CIE A Level Biology (9700) 2019-2021

Revision Notes

9.2.1 The Effects of Tar on Gas Exchange

Gas Exchange: Effects of Tar

  • Tar is a chemical in cigarettes and is a carcinogen, which means it causes cancer
  • Cancer occurs if mutations affect the regulation of mitosis in cells. Tar forms a sticky layer inside the lungs and increases the rate of mutations in the DNA of bronchial epithelial cells, potentially leading to a tumour
  • Tumours develop if mutations occur in oncogenes or tumour-suppressor genes of the bronchial epithelial cells. This causes uncontrolled mitosis which develops into a mass of cells in the lumen of the airways
  • The tumour becomes larger because it has no method of programmed cell death and survives because it develops its own blood supply (vascularisation)
  • The tumour then starts to interfere with the normal working of the lungs, such as by squeezing against blood vessels or cancer cells entering into the lymphatic system, where they may develop another tumour
  • Symptoms of lung cancer include coughing up blood, a persistent cough, coughing an increased amount of mucus, back or shoulder pain, wheezing and breathing difficulties and sudden weight loss

 COPD

  • Tar can also cause Chronic obstructive pulmonary disease (COPD)
  • COPD includes a range of lung-based diseases, such as asthma, chronic bronchitis and emphysema
  • Tar stimulates goblet cells in the ciliated epithelium and causes them to become enlarged. In turn, the goblet cells produce more mucus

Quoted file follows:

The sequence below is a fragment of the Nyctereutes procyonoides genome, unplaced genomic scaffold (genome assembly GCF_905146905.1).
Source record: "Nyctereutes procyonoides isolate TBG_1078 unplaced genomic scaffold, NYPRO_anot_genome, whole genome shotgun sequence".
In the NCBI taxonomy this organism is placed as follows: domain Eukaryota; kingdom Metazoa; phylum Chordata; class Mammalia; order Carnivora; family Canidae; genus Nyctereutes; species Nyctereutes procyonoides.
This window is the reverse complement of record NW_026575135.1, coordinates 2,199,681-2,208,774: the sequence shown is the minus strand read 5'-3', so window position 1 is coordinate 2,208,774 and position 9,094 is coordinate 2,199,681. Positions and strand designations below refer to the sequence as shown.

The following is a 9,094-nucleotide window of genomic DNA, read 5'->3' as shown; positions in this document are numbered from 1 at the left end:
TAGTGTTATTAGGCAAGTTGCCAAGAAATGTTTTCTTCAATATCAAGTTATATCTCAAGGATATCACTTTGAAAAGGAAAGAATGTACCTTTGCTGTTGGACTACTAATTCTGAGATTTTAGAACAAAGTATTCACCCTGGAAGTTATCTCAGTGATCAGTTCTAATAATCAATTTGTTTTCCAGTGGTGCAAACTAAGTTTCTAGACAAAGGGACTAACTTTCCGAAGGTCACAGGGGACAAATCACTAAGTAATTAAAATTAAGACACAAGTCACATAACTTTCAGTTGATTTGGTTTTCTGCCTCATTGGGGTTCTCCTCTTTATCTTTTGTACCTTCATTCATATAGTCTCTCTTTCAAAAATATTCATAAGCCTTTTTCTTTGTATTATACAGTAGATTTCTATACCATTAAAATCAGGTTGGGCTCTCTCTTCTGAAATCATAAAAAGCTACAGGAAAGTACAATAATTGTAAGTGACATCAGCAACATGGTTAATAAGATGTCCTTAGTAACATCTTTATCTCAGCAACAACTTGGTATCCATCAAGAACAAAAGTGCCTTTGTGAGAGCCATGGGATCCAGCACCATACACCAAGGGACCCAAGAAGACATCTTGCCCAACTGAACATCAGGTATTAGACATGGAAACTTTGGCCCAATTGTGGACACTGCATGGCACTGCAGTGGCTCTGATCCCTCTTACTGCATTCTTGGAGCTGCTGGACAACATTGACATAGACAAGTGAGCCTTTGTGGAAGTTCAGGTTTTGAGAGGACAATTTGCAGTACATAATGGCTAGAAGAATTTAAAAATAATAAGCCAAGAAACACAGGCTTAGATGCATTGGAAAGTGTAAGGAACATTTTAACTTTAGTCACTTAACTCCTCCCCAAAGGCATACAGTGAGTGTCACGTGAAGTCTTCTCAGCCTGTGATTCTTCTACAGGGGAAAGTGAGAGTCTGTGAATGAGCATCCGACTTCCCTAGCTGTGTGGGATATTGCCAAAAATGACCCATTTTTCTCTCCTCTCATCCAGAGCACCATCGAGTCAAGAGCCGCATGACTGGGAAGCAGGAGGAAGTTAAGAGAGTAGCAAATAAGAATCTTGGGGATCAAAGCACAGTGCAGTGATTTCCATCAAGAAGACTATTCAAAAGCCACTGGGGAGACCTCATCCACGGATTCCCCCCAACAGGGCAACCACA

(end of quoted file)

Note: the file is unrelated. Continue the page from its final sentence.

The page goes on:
• This destroys the cilia in the trachea and prevents them from sweeping mucus away from the lungs
  • The mucus contains bacteria, dust and other microorganisms and can then block narrow bronchioles, causing coughing, scar tissue and infection
  • The infection attracts phagocytes to the lungs and the phagocytes release elastase, an enzyme which damages the elasticity of the alveolar walls
  • Without enough elastin, the alveoli break down and may burst. This creates large air spaces in the alveoli and patients become wheezy and breathless. Once the disease progresses, people often need a constant supply of oxygen to stay alive

Worked example

Describe the signs and symptoms of Chronic obstructive pulmonary disease (COPD).

Symptoms include shortness of breath, a chronic or persistent cough, chest tightness, wheezing and difficulty breathing when exercising or during any physical activity.

Author: Jenna

Jenna studied at Cardiff University before training to become a science teacher at the University of Bath specialising in Biology (although she loves teaching all three sciences at GCSE level!). Teaching is her passion, and with 10 years experience teaching across a wide range of specifications – from GCSE and A Level Biology in the UK to IGCSE and IB Biology internationally – she knows what is required to pass those Biology exams.
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